By Jimena Martinez Gerhard

While our society is interested in speed, Jennifer L. Roberts, the Elizabeth Cary Agassiz Professor of the Humanities at Harvard University, advocates for a better way to approach art. Her “slow looking “technique is no more than what is sounds. It is simply standing in front of a painting and letting yourself be immersed in it while the formal qualities unfold before your eyes. Looking is the best tool to understand a piece of art, as I have experienced with Thomas Couture’s painting Supper at the Maison d’Or (Each Party has an Ending) (1885) presented at the National Gallery of Canada.

image of painting

Thomas Couture, Supper at the Maison d’Or also known as Each Party has its Ending, 1855, oil on canvas, 180.0 x 228.0 cm, Collection of the Vancouver Art Gallery, Presented by Mr. and Mrs. Jonathan Rogers, VAG 31.101, Photo © NGC.

Supper at the Maison d’Or depicts the end of social gathering with four guests resting after a long night of celebration. When we first encounter a work of art, our eyes are trained to first look for the formal qualities such as colour, line and perspective.  The oil painting has a luminous, painterly texture with unsaturated gray and brown hues contrasting with vivid warm and white colours. Shadows and highlights are achieved by free and rapid brushstrokes of pure red, white, yellow and brown. However, a second sight can reveal more than you can think.

After spending two hours looking at Couture’s painting, my first impressions begin to transform into more meaningful readings of the artwork. At first, the central figures seem to have a status of wealth due to the presence of fancy objects in the setting. But the brown and blue colours slowly start to give the impression of rusty copper, the objects lose their lavish quality and the impeccable shiny and white tablecloth becomes wrinkled with dark stains. The setting ceases to belong to the high class.

At the apex of the triangular composition, the man in white is the most compelling figure in Supper at the Maison d’Or. The rusty copper colour surrounding him begins to intensify. It appears in his shadow, his wrinkled clothing and the outlines of his exhausted face. The intensity of Couture’s application of copper paint begins to appear like filth on the man’s face and clothing. His white clothing no longer suits him; it begins to seem large, untailored to his figure and of lesser quality like old brown silk. The man’s efforts to try to place himself in a higher social class become apparent after looking with careful attention. Even his head, framed by a white hat, resembles a crown that demonstrates the man’s desire to fit into a higher status.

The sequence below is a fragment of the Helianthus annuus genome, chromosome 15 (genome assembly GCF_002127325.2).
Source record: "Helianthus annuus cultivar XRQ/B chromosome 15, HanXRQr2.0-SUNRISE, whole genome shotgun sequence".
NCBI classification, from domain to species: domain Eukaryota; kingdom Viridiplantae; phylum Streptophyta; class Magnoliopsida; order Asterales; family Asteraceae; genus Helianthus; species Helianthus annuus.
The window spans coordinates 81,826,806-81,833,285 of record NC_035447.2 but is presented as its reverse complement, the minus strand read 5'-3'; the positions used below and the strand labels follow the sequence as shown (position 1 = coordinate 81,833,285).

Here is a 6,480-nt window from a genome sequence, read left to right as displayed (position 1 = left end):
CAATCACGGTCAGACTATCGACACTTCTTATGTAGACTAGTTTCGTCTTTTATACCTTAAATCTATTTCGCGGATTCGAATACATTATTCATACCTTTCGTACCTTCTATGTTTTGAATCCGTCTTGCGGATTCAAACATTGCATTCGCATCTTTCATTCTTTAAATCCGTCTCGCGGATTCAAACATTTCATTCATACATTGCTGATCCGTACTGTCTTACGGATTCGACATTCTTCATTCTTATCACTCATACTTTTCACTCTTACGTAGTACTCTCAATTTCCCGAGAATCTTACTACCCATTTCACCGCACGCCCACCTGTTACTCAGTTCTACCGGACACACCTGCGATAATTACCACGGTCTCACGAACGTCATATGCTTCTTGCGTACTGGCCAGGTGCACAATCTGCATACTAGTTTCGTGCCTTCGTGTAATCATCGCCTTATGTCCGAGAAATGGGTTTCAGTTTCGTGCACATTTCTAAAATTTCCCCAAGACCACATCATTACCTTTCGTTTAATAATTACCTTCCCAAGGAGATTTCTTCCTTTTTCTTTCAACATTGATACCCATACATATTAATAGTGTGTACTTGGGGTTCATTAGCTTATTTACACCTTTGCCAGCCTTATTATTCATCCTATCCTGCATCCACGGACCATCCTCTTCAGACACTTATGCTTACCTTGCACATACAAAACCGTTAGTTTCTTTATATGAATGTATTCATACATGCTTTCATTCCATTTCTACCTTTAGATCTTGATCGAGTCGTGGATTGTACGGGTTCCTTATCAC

Couture’s Supper at the Maison d’Or communicates ideas of social class with allusions to wealth that go beyond the first impression. By looking closely, slowly, it reveals the natural wish to belong to something above us. There is always more than what meets the eye. A painting can deceive or not give enough meaning at first sight, but if you just stop and look you will find more than what you expected.

Editor’s Note: Thomas Couture’s Supper at the Maison d’Or (Each Party has an Ending) was presented by the National Gallery of Canada as part of their Masterpiece in Focus series, entitled Masterpiece in Focus: Thomas Couture in the Studio, 01 Feb 2014 – 08 Jun 2014. You can read more about Jennifer L. Robert’s slow looking here.

About the Author: Jimena Martinez Gerhard is RENDER’s undergraduate blog contributor. This is her second year contributing to Render. Jimena is a third year undergraduate student at Carleton University completing a double major in Communication Studies and Art History. Originally born in Mexico, she also lived many years in Costa Rica before coming to Canada.